Before the hurricane struck, I was looking for words to end the old year or, since the clock was ticking, start the new one. I found Margaret’s letter typewritten late at night during another storm-tossed Christmas. At almost the same time I came across the December West Word, an action packed newsletter written by gas and candle light as the western highlands and islands recovered from a battering which felled trees, flattened outbuildings, lifted roofs and wrecked power and water supplies.
Now the west winds have struck again this time launching a particularly vicious attack on Glasgow, plunging chimneys into parked cars, while a wheelie bin careering down Edinburgh’s Leith Walk looks set to become a YouTube successor to Fenton the dog.
Margaret might have wondered at the wheelie bin (and Fenton the dog) but she would have known all about the power of the wind. You can imagine her, sitting in her room late at night, typing letters to friends on the mainland or across the world, cigarette and dram close to hand while the gale howled round Canna House. Her words, written in January 1984, could be describing the storms we are going through now. As she says: “Such is winter in the Hebrides”.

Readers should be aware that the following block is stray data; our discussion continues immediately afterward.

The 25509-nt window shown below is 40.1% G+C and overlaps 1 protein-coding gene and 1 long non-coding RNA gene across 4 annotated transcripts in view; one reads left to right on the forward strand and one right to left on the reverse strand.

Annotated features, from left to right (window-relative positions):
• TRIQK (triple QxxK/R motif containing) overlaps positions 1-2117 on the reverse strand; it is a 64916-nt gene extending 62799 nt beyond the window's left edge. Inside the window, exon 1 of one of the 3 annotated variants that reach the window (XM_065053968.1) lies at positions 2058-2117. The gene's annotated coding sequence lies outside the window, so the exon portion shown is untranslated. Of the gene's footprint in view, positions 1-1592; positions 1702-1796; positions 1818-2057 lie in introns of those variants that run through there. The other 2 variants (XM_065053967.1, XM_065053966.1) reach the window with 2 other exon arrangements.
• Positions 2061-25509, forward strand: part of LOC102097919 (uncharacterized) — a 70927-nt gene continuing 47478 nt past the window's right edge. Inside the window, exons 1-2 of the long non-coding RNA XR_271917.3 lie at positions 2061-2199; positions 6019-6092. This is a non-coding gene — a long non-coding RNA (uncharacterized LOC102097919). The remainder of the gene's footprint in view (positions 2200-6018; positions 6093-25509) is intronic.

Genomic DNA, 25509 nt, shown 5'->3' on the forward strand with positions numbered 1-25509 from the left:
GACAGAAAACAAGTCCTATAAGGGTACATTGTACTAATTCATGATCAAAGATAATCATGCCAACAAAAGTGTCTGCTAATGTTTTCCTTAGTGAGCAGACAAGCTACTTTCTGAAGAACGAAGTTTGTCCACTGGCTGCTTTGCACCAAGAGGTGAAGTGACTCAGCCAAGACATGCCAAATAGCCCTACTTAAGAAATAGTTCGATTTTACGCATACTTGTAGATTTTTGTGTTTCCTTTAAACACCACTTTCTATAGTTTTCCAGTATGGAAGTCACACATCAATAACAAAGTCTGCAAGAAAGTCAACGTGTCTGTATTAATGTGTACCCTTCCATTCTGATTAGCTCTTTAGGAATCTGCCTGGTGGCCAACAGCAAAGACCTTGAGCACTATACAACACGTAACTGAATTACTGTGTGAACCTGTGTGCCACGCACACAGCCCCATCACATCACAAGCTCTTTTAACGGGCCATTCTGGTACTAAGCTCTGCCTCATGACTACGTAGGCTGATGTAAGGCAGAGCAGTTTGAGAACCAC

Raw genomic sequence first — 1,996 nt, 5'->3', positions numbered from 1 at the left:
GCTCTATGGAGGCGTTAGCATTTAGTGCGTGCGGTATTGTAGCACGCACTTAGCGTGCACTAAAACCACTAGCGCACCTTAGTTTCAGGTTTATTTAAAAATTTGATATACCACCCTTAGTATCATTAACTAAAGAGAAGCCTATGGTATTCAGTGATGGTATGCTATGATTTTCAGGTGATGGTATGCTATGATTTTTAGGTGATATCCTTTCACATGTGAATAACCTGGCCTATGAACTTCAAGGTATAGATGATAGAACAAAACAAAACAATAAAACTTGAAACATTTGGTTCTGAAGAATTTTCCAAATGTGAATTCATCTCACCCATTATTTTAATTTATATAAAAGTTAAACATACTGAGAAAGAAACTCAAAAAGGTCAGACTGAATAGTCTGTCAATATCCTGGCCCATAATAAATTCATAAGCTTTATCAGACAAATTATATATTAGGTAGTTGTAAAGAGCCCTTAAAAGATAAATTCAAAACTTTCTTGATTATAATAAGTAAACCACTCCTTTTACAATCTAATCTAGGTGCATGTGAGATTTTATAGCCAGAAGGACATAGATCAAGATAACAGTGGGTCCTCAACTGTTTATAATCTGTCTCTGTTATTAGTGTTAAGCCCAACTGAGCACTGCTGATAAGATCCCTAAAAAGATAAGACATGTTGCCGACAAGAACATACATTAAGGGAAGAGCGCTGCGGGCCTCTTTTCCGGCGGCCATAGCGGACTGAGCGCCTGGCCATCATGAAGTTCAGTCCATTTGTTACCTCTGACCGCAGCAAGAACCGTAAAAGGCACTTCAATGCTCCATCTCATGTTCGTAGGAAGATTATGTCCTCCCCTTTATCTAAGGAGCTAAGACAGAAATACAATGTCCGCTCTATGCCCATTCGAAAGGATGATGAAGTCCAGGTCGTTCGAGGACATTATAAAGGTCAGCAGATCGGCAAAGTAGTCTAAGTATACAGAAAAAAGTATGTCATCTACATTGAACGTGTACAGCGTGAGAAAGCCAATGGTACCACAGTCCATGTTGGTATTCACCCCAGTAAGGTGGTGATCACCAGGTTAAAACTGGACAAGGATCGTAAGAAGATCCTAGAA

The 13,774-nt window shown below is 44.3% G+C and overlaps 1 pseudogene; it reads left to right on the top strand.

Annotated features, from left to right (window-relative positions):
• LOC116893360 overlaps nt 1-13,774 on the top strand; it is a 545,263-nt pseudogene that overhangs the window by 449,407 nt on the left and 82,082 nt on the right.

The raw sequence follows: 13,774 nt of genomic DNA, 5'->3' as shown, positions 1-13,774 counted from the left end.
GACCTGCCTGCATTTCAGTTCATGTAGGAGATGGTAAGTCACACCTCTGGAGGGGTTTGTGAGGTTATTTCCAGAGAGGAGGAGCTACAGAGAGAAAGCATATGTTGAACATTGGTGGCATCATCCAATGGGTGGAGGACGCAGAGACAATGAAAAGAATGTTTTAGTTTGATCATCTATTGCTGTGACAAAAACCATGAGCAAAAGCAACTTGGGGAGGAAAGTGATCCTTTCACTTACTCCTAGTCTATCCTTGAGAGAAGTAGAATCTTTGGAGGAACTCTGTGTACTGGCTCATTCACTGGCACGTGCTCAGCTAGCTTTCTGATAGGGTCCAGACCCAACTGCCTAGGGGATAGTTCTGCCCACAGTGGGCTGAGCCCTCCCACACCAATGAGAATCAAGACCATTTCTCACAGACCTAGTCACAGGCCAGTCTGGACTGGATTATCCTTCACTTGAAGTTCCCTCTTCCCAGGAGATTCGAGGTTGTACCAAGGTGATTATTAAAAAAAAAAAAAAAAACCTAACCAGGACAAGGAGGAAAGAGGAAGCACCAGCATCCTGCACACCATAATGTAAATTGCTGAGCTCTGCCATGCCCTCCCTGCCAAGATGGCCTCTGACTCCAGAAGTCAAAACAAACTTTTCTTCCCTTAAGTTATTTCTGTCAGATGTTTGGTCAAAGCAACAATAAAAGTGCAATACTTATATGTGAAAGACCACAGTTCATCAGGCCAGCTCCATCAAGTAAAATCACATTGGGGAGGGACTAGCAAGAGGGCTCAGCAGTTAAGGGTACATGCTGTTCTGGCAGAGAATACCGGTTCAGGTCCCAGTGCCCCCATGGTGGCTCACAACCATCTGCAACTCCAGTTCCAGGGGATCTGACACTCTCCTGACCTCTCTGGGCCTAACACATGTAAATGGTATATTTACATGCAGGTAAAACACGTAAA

I flourish today except for chilblains on all my fingers which explain the rough typing. The weather here is DREADFUL. As I write I am afraid our trees will come down. We have had nothing but violent storms since Christmas Eve so slates have blown off and the house has buckets and basins to catch the leaks that flow like taps. There is even a raincoat over the end of the piano. We have had snow and hard frost which meant the leaks paused for a time but they have started again. Such is winter in the Hebrides…the only warm and comfortable place is bed where I have an electric blanket and three to four cats for heat. I can also close the shutters to close out the roar which I find dismal. A good book that cheers is necessary.
And it is comforting to remember that winter does eventually come to an end.